Showing 6 posts in Lending.
Planning Litigation for the Lender: Lender Can Sue Out-of-State Borrower’s Counsel in Lender’s Home Jurisdiction
The work of commercial transaction counsel who represent borrowers can involve making representations and authoring opinion letters. Loan transaction counsel often work with lenders, borrowers, or collateral in other states. This is inevitable given the free flow of capital that is a feature of American commerce. Read More ›
Lenders and their counsel know that it is important to properly describe the collateral on which a lien (mortgage or security interest) is being granted. The purpose of this post is to discuss some recent decisions contrary to what many corporate counsel thought they knew concerning collateral descriptions in security agreements and UCC financing statements. Read More ›
Uncounted dollars in money, goods and services are routinely transferred in reliance on the priority of a non-ownership interest in real property. Read More ›
The number of tech companies offering alternatives to traditional banks has increased severalfold in recent years, piquing the attention of state and federal regulators. For FinTech companies engaged in certain aspects of the “business of banking,” a special purpose national bank (SPNB) charter may be one avenue for ensuring continued compliance with applicable regulations. Read More ›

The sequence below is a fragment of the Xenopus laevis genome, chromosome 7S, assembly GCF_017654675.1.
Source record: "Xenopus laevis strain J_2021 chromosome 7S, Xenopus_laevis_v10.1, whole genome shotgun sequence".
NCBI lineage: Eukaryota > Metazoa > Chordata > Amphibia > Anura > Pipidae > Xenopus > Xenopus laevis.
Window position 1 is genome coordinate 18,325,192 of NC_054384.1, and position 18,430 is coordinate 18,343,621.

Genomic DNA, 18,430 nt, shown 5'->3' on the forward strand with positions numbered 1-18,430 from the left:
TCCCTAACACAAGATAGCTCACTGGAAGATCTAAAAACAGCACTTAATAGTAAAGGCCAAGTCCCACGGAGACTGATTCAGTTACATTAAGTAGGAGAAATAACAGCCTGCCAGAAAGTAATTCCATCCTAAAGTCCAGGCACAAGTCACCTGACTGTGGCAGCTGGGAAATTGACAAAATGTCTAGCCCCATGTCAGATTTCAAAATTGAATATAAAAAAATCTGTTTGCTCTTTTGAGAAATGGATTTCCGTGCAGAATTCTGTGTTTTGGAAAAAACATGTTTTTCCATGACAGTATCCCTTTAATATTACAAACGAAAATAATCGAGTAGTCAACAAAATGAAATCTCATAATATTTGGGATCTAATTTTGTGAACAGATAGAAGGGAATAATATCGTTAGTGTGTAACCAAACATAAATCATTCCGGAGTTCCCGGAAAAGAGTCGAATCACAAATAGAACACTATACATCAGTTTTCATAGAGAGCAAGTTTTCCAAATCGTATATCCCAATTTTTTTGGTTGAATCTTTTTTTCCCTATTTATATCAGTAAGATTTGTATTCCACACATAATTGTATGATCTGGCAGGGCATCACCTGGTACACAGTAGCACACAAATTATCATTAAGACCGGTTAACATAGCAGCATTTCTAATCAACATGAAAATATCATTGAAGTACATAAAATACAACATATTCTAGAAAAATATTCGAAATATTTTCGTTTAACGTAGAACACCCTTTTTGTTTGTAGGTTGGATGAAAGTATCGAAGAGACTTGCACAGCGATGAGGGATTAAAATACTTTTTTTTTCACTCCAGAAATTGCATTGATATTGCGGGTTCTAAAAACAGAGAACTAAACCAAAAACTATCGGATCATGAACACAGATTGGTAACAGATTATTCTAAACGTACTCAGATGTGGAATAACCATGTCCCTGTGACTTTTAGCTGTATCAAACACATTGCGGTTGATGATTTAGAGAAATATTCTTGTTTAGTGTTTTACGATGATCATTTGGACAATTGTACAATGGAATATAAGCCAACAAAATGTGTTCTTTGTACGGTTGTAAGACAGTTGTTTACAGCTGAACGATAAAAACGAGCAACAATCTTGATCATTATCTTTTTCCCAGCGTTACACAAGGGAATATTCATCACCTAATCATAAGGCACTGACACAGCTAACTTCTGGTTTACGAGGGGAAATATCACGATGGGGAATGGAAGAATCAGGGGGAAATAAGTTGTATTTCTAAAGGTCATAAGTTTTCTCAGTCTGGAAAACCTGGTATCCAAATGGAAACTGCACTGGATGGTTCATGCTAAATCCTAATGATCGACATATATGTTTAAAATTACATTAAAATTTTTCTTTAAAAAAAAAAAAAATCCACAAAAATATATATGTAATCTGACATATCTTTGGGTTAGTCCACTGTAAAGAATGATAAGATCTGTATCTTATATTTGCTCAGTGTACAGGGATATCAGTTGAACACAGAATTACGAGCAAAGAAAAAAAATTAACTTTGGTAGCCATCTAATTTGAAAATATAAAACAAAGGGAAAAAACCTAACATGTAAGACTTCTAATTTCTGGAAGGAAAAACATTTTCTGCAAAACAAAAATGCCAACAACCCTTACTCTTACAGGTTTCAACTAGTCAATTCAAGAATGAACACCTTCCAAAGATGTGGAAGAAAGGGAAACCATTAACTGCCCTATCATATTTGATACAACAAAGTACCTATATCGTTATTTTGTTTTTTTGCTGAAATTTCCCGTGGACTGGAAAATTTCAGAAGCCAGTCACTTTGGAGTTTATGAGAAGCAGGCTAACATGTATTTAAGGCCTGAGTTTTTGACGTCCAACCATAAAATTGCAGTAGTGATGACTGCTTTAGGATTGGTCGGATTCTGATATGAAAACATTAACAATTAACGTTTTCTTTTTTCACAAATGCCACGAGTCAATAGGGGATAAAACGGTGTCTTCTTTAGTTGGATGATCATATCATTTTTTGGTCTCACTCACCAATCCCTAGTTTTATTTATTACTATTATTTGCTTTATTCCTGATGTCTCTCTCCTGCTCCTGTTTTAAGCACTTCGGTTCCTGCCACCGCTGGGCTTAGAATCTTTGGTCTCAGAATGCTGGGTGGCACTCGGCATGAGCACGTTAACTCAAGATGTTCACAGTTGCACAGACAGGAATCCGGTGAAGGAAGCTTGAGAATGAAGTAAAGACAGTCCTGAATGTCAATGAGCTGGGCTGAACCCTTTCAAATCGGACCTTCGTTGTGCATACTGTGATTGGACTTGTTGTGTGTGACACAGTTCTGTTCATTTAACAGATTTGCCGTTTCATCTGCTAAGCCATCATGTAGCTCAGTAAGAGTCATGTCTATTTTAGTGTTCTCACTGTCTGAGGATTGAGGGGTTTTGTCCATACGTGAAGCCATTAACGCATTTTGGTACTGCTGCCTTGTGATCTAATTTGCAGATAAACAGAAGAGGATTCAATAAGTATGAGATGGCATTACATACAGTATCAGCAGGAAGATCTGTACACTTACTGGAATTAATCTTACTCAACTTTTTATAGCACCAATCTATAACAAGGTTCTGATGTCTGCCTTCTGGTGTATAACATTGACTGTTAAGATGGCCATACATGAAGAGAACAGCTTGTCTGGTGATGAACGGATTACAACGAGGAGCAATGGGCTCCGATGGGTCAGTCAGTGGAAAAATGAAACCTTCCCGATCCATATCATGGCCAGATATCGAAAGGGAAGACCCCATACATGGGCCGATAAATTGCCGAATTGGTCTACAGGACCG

A collection litigator’s communications with the client include receiving and seeking information. That work is facilitated if counsel has a basic understanding of the lender’s information management systems. Experienced litigators adapt their client communications and court filings to obtain and use the information lender clients can reasonably provide. Understanding the lender’s information management systems also enables counsel to avoid onerous information requests to clients. Read More ›
Consider the common commercial loan collection situation: a business debt collateralized by relatively permanent collateral (real property or durable non-mobile equipment such as a printing press) and transient collateral (inventory, accounts receivable and cash). Frequently, there is also potentially recoverable unsecured debt because the collateral is insufficient to pay the entire debt and (a) the collateral does not include all the borrower’s assets so it is possible to collect the unsecured debt from the borrower, and/or (b) there are unsecured guarantees supporting the credit. What is counsel to do when the time arrives to plan litigation? Read More ›
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William T. Repasky practices with the Litigation Department at Frost Brown Todd. He focuses on lending and commercial services; banking litigation and financial institutions.